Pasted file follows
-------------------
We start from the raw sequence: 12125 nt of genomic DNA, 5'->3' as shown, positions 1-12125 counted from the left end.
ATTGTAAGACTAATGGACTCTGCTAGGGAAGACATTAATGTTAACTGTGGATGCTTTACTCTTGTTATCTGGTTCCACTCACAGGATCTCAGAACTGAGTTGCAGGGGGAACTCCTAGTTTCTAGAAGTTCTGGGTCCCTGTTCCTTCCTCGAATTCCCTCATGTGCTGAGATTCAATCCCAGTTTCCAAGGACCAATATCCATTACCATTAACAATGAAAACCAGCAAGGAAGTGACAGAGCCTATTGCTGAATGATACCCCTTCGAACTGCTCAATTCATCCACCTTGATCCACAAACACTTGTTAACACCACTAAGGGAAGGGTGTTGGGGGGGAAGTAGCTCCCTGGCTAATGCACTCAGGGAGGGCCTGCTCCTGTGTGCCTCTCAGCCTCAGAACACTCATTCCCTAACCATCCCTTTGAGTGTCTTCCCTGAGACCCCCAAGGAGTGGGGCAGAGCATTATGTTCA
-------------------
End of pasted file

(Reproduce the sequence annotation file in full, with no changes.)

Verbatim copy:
We start from the raw sequence: 12125 nt of genomic DNA, 5'->3' as shown, positions 1-12125 counted from the left end.
ATTGTAAGACTAATGGACTCTGCTAGGGAAGACATTAATGTTAACTGTGGATGCTTTACTCTTGTTATCTGGTTCCACTCACAGGATCTCAGAACTGAGTTGCAGGGGGAACTCCTAGTTTCTAGAAGTTCTGGGTCCCTGTTCCTTCCTCGAATTCCCTCATGTGCTGAGATTCAATCCCAGTTTCCAAGGACCAATATCCATTACCATTAACAATGAAAACCAGCAAGGAAGTGACAGAGCCTATTGCTGAATGATACCCCTTCGAACTGCTCAATTCATCCACCTTGATCCACAAACACTTGTTAACACCACTAAGGGAAGGGTGTTGGGGGGGAAGTAGCTCCCTGGCTAATGCACTCAGGGAGGGCCTGCTCCTGTGTGCCTCTCAGCCTCAGAACACTCATTCCCTAACCATCCCTTTGAGTGTCTTCCCTGAGACCCCCAAGGAGTGGGGCAGAGCATTATGTTCA